Hundreds of thousands of people dedicated themselves to building the infrastructure—physical, administrative, technical—so the dream of hosting an international sporting event in southern Ontario would become a reality. Thoughtful finishing touches were put on the venues, local transit plans were finalized, and businesses were eager to serve a surge of visitors. For municipal, provincial, and federal governments along with small local businesses and artists, the Games were an opportunity to exercise inclusive economic prosperity on a large scale.
Each day I visited with organizing officials and toured sites of importance, including the Athletes’ Village, the Indigenous Pavilion, Canada House, and PrideHouseTO. In addition to attending the opening and closing ceremonies, I had the opportunity to present medals at nine sporting events and attend a further 23 as a distinguished spectator.
I was also delighted to attend and participate in many of the PANAMANIA arts and cultural festival events associated with the Games, such as the world premiere of NIÁgArA: A Pan-American Story, directed by Veronica Tennant. It was also a pleasure to celebrate the world premieres of Robert Lepage’s 887 and Obeah Opera by Nicole Brooks.
The athletes and artists had to train hard, keeping their eyes on the prize in the months and years leading up to the Games, and over the course of the summer we saw and celebrated their dedication, discipline, and heart. But it was the incredible efforts of the thousands of volunteers of all ages and backgrounds who came out to show the world the proud and diverse face of Ontario that has become the legacy of the Games. This engagement from students to seniors was as significant a demonstration of social cohesion as I can think of.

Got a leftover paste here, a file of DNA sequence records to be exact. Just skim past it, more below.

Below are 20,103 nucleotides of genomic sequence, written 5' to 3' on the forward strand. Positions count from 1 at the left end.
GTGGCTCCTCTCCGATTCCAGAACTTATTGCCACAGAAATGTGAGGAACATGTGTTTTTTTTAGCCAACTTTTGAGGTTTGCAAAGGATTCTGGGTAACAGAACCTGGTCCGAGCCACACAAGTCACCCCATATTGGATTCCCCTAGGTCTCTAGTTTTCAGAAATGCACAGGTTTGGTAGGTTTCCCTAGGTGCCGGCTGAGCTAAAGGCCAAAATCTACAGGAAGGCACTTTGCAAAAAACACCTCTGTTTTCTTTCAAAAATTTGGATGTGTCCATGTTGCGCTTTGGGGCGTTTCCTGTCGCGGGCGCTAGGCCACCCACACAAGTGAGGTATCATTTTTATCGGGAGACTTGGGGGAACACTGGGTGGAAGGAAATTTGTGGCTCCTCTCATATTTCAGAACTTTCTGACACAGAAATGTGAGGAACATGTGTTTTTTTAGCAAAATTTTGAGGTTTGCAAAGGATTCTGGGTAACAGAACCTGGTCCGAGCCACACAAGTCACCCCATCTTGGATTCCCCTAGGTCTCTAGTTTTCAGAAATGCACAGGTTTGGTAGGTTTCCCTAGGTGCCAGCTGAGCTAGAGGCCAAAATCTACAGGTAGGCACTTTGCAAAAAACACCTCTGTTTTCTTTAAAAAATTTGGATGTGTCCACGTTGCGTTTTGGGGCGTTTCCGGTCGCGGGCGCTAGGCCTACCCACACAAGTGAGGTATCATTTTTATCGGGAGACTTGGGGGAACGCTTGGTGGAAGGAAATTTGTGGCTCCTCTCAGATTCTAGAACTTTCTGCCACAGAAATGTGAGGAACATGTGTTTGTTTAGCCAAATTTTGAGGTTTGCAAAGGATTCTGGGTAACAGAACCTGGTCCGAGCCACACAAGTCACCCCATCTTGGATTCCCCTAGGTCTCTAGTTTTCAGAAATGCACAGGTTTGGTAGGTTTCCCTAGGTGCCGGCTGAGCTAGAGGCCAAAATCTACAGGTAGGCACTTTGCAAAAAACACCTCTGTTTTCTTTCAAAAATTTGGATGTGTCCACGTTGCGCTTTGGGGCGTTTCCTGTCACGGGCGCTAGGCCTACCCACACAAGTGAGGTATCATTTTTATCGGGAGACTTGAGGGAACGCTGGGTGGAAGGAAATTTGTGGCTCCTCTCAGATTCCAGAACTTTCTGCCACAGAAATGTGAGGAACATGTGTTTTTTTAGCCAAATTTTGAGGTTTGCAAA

It was so obvious that sport can be a powerful agent for change, often playing a major role in any drive towards a more sustainable society. This was a lesson I learned years earlier when as Under-Secretary-General of the United Nations and Executive Director of the UN Environment Programme (UNEP), I attended the First World Conference on Sport and the Environment organized by the International Olympic Committee in cooperation with UNEP.
And true to form, the 2015 Games strove to be greenest ever with a focus on sustainability and environmental responsibility—giving Toronto and Ontario the opportunity to showcase and create a blueprint of climate solutions. The Pan Am and Parapan Am Games legacy in Toronto includes the Toronto Pan Am Sports Centre, a new aquatics and sports facility recognized as among best in world for Leadership in Environmental and Energy Design.
The Pan Am and Parapan Am athletes and volunteers inspired us all to rise a little higher, go a little faster, and grow a little stronger. When community comes together with sound policy, planning, and a vision to create an experience that not only provides inclusive economic prosperity, or demonstrates social cohesion, but to push the boundaries of environmental stewardship to the benefit of future generations, I can confidently say that a province, a city, a volunteer, and an athlete, are existing sustainably, showing the best of who and what we are in Ontario.Sustainability